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The history of the internet in India began with the launch of the Educational Research Network (ERNET) in 1986. The network was only made available to educational and research communities. ERNET was initiated by the Department of Electronics (DoE), with funding support from the Government of India and United Nations Development Program (UNDP), involving eight premier institutions as participating agencies—NCST Bombay, Indian Institute of Science, five Indian Institutes of Technology at Delhi, Mumbai, Kanpur, Kharagpur and Chennai, and the DoE in New Delhi. ERNET began as a multi protocol network with both the TCP/IP and the OSI-IP protocol stacks running over the leased-line portion of the backbone. Since 1995, however, almost all traffic is carried over TCP/IP. The first leased line of 9.6 kbit/s was installed in January 1991 between Delhi and Mumbai. ERNET was allotted Class B IP address 18.104.22.168 by InterNIC in 1990. Subsequently, Class C addresses were allotted to ERNET by APNIC. All IITs, IISc Bangalore, DOE Delhi and NCST Mumbai were connected by 9.6 kbit/s leased line by 1992. In the same year, 64 kbit/s Internet gateway link was commissioned from NCST Mumbai to UUNet in Virginia, United States.
The first publicly available internet service in India was launched by state-owned Videsh Sanchar Nigam Limited (VSNL) on 14 August 1995. At the time, VSNL had a monopoly over international communications in the country and private enterprise was not permitted in the sector. The internet service, known as the Gateway Internet Access Service (GIAS), provided a speed of 9.6 kbit/s speed and was priced at $160 for 250 hours for individuals, $500 for institutional dial-up SLIP/PPP accounts, and higher for leased line services. GIAS was available immediately from Mumbai, Delhi, Kolkata and Chennai. It was made available in Pune and Bangalore by the end of 1995, while users from other locations could connect through the Department of Telecommunications‘ I-NET, an X.25 network accessed through leased lines or at a concessional dial-up rate from almost anywhere. The connection between VSNL and MCI Inc. in the United States was made with multiple 64kbit/s links.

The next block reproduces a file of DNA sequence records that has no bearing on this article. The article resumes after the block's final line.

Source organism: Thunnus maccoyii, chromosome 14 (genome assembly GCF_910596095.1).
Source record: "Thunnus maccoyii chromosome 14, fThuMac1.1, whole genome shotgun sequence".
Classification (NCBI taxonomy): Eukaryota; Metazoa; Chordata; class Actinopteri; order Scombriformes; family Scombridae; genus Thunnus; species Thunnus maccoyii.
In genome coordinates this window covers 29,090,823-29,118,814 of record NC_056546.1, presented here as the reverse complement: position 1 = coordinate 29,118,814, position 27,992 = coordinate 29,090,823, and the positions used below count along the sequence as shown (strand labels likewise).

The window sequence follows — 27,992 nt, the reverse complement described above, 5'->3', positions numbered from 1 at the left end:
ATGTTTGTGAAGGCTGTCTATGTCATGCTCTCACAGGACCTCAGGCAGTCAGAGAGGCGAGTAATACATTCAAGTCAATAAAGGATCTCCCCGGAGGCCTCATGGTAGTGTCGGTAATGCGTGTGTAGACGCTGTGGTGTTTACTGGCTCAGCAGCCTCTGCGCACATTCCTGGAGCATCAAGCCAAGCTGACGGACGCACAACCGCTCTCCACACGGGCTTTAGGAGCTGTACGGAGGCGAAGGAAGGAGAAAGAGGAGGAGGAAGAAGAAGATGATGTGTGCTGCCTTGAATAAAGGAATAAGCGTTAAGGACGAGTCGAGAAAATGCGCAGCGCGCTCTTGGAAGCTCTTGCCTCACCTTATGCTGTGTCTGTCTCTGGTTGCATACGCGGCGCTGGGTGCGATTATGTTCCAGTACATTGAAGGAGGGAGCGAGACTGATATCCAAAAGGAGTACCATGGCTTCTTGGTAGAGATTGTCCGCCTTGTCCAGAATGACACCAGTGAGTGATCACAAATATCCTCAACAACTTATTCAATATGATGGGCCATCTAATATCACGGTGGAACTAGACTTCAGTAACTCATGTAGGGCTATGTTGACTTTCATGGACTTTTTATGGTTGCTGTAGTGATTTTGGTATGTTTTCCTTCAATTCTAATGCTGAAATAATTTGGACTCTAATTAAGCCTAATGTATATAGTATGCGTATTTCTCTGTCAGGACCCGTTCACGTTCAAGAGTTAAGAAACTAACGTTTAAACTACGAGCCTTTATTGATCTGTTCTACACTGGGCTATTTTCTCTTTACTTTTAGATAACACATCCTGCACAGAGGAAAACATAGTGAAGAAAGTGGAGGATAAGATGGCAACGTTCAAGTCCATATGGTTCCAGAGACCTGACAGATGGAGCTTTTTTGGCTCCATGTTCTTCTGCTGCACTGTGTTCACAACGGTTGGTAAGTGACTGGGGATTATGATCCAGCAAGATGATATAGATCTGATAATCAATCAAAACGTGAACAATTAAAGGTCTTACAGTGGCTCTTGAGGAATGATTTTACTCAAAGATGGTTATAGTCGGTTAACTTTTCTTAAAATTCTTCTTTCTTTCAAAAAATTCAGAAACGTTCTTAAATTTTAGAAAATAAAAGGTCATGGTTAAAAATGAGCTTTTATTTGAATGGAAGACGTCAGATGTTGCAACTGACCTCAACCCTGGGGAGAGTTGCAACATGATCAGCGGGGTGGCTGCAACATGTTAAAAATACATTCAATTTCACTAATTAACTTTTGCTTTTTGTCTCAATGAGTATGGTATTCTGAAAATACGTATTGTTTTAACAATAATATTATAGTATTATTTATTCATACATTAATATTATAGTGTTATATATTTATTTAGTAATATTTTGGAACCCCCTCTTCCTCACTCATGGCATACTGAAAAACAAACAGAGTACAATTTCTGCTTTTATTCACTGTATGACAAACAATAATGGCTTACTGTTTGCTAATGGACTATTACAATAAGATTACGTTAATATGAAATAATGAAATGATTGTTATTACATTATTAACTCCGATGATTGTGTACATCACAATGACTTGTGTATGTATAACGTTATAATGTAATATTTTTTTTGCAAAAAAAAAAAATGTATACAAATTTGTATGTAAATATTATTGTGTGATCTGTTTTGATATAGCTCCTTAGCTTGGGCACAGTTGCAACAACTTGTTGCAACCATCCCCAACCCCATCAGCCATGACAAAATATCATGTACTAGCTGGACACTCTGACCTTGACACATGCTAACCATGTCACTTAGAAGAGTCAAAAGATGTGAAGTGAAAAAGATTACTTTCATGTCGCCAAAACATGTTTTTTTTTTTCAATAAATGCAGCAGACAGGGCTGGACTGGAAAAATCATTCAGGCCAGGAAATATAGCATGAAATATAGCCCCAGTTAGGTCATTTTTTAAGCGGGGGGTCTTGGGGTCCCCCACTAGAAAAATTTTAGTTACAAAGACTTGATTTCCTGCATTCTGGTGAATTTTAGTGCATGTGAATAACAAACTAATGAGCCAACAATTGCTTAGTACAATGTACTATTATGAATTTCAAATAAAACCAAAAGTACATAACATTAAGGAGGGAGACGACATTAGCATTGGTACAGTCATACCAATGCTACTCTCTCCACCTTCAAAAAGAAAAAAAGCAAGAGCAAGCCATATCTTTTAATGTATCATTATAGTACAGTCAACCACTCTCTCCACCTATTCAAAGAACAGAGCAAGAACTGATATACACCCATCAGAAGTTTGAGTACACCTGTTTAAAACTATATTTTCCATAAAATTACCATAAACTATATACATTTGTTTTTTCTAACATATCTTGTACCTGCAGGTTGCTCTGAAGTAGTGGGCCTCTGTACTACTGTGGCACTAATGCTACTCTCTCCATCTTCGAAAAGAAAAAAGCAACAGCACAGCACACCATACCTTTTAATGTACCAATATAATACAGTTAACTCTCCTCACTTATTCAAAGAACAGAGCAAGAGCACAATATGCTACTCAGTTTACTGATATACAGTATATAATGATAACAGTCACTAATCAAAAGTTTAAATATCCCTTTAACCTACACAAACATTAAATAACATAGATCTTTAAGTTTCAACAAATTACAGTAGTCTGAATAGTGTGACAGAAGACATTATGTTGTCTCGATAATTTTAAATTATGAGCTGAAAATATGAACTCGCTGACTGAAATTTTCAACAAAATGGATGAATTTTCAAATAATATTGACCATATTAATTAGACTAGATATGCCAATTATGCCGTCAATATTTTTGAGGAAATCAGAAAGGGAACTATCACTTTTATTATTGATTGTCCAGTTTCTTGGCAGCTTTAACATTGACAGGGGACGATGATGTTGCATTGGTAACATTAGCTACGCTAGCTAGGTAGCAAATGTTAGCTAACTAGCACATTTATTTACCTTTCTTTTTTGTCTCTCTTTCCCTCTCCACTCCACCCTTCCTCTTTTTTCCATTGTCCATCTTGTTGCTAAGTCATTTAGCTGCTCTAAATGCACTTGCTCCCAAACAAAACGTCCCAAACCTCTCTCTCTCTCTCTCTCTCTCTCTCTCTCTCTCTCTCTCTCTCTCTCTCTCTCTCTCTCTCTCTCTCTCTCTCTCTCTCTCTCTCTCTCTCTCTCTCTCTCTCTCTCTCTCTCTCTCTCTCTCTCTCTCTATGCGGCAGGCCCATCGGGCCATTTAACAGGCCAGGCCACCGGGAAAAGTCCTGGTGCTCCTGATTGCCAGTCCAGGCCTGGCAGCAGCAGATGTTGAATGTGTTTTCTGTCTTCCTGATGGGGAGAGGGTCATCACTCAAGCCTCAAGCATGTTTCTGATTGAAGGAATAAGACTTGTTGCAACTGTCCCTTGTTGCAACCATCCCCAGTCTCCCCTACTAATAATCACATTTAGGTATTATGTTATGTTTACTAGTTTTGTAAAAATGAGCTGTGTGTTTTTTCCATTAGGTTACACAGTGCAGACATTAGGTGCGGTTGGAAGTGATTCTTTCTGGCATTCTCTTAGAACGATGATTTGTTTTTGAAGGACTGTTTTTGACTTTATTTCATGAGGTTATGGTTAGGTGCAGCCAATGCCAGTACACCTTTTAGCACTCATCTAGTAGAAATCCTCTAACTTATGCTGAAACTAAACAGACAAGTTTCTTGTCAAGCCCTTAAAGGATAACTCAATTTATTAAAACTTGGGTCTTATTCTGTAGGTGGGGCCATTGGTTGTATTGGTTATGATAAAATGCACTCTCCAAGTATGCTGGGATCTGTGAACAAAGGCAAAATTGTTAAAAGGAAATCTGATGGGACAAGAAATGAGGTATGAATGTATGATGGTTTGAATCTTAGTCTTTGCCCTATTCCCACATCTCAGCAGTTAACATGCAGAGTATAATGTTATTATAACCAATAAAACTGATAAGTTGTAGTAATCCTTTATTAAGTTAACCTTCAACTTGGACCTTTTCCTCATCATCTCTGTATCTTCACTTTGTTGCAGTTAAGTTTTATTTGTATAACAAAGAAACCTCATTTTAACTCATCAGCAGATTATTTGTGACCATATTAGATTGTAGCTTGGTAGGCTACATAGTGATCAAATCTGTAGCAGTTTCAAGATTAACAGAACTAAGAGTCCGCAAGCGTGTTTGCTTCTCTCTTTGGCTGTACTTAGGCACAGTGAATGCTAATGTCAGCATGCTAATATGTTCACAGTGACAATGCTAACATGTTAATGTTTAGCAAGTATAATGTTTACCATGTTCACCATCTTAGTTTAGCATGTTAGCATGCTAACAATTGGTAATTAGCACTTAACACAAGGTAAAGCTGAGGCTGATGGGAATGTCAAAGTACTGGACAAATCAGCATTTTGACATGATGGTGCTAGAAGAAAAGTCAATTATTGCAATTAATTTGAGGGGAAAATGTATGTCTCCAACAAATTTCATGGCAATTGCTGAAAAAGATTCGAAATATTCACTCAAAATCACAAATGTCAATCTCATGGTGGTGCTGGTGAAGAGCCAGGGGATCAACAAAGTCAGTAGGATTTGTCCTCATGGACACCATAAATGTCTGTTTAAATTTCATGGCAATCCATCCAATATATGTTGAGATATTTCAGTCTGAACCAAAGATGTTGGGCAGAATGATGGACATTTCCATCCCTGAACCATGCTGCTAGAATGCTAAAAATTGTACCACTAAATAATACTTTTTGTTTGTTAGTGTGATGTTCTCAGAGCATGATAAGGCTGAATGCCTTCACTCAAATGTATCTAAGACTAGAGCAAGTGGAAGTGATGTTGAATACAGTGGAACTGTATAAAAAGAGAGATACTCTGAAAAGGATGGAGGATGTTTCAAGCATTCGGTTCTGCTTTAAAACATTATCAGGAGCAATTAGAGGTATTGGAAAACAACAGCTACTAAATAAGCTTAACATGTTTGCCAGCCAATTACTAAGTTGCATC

The service was plagued by several hardware and network issues. B.K. Syngal, then chairman and managing director of VSNL, publicly apologized and took responsibility for the issues. Syngal stated that the company had not conducted any survey of the potential demand for the service. The modems used by VSNL were of poor quality, and often would make a beeping sound every three minutes and subsequently disconnect. The connections also faced junction issues when users attempted to connect between internet exchanges. VSNL had designed each line to handle 30 customers at a time, which would quickly swell to full capacity. VSNL invested ₹2-2.5 crore on the launch. Recalling the launch in 2015, Syngal described the amount as “pathetic”.
Despite the issues, VSNL’s internet service garnered 10,000 subscribers within the first 6 months of the launch. The company invested ₹10-15 crore to re-design the service. The internet service got a boost in popularity after a successful demo at the NASSCOM meeting at the Nehru Centre in Mumbai in 1996. VSNL’s booth demonstrating the capabilities of the internet received a large number of visitors. However, for the next 10 years the Internet experience in the country remained less attractive with narrow-band connections having speeds less than 56 kbit/s (dial-up). To meet the growing demand for internet access, VSNL, in cooperation with the DoT, added new points of presence (POP) on the Internet. In 1997, new POPs opened in Kanpur, Lucknow, Chandigarh, Jaipur, Hyderabad, Patna and Goa. By 1998, the network comprised around 40 POPs.